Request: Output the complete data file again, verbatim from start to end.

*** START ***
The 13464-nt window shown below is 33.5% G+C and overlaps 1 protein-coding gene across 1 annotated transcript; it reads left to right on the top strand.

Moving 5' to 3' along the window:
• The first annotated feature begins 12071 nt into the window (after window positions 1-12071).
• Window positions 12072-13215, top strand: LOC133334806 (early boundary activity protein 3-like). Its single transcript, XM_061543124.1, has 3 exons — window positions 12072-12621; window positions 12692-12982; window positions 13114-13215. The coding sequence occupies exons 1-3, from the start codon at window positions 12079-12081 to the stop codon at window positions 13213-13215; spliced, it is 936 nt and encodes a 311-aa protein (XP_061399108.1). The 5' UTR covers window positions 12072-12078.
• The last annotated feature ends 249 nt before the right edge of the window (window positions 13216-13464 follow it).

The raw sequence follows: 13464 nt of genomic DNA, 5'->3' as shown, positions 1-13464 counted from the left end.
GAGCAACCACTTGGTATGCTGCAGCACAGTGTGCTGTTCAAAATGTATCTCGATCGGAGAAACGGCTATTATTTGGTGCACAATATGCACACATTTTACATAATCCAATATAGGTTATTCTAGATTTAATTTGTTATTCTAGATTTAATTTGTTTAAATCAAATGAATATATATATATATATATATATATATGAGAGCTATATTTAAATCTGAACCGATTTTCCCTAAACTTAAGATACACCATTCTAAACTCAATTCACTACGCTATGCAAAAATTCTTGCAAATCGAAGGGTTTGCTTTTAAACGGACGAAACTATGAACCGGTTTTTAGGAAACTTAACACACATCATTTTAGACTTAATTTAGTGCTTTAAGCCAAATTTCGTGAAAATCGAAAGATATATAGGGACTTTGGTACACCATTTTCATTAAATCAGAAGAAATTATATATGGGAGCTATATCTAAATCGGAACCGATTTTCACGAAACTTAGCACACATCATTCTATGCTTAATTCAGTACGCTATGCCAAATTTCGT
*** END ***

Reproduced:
The 13464-nt window shown below is 33.5% G+C and overlaps 1 protein-coding gene across 1 annotated transcript; it reads left to right on the top strand.

Moving 5' to 3' along the window:
• The first annotated feature begins 12071 nt into the window (after window positions 1-12071).
• Window positions 12072-13215, top strand: LOC133334806 (early boundary activity protein 3-like). Its single transcript, XM_061543124.1, has 3 exons — window positions 12072-12621; window positions 12692-12982; window positions 13114-13215. The coding sequence occupies exons 1-3, from the start codon at window positions 12079-12081 to the stop codon at window positions 13213-13215; spliced, it is 936 nt and encodes a 311-aa protein (XP_061399108.1). The 5' UTR covers window positions 12072-12078.
• The last annotated feature ends 249 nt before the right edge of the window (window positions 13216-13464 follow it).

The raw sequence follows: 13464 nt of genomic DNA, 5'->3' as shown, positions 1-13464 counted from the left end.
GAGCAACCACTTGGTATGCTGCAGCACAGTGTGCTGTTCAAAATGTATCTCGATCGGAGAAACGGCTATTATTTGGTGCACAATATGCACACATTTTACATAATCCAATATAGGTTATTCTAGATTTAATTTGTTATTCTAGATTTAATTTGTTTAAATCAAATGAATATATATATATATATATATATATATGAGAGCTATATTTAAATCTGAACCGATTTTCCCTAAACTTAAGATACACCATTCTAAACTCAATTCACTACGCTATGCAAAAATTCTTGCAAATCGAAGGGTTTGCTTTTAAACGGACGAAACTATGAACCGGTTTTTAGGAAACTTAACACACATCATTTTAGACTTAATTTAGTGCTTTAAGCCAAATTTCGTGAAAATCGAAAGATATATAGGGACTTTGGTACACCATTTTCATTAAATCAGAAGAAATTATATATGGGAGCTATATCTAAATCGGAACCGATTTTCACGAAACTTAGCACACATCATTCTATGCTTAATTCAGTACGCTATGCCAAATTTCGT